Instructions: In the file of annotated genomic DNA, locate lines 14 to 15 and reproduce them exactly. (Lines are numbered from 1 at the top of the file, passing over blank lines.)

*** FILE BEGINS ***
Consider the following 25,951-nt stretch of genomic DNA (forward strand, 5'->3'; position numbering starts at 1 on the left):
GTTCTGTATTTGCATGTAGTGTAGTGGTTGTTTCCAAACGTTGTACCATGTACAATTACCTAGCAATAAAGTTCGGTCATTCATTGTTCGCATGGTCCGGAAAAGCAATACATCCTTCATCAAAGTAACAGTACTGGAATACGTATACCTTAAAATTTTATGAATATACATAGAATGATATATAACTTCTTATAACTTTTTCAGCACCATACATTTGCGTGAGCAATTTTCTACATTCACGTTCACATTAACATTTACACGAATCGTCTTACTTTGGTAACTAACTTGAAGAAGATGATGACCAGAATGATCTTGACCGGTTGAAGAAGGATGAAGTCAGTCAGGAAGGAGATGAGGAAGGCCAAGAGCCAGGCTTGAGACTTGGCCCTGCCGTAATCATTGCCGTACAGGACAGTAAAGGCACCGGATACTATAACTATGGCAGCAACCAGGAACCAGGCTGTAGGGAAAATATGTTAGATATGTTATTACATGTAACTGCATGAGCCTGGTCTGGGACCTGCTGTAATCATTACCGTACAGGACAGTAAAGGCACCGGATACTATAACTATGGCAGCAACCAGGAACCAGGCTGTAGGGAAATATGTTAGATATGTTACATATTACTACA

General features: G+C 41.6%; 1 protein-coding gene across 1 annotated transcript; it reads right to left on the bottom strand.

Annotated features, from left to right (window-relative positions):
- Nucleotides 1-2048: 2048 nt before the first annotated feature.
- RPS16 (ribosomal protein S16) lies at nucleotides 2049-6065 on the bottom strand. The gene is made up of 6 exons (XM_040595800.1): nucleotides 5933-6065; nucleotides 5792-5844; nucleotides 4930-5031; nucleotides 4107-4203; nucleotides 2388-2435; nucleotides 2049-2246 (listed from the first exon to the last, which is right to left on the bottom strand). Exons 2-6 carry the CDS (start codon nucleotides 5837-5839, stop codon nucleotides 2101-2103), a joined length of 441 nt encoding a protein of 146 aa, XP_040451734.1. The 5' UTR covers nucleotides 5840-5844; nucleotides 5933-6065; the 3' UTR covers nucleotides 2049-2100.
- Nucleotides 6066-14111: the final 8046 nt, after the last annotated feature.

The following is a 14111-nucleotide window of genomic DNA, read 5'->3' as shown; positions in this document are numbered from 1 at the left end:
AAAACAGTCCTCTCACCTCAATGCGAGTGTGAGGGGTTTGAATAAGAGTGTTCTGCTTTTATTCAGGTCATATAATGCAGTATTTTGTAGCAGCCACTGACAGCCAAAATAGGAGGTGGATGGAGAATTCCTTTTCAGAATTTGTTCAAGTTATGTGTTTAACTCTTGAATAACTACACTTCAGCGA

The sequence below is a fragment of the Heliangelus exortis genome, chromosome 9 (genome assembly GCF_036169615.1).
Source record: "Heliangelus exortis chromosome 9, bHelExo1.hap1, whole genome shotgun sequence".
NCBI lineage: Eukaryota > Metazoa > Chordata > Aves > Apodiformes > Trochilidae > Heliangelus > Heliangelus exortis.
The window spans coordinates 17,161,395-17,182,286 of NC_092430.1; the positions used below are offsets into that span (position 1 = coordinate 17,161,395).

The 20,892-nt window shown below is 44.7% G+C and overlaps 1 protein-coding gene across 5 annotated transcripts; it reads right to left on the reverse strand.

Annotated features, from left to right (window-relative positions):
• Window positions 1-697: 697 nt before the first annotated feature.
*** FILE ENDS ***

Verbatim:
The 20,892-nt window shown below is 44.7% G+C and overlaps 1 protein-coding gene across 5 annotated transcripts; it reads right to left on the reverse strand.

Annotated features, from left to right (window-relative positions):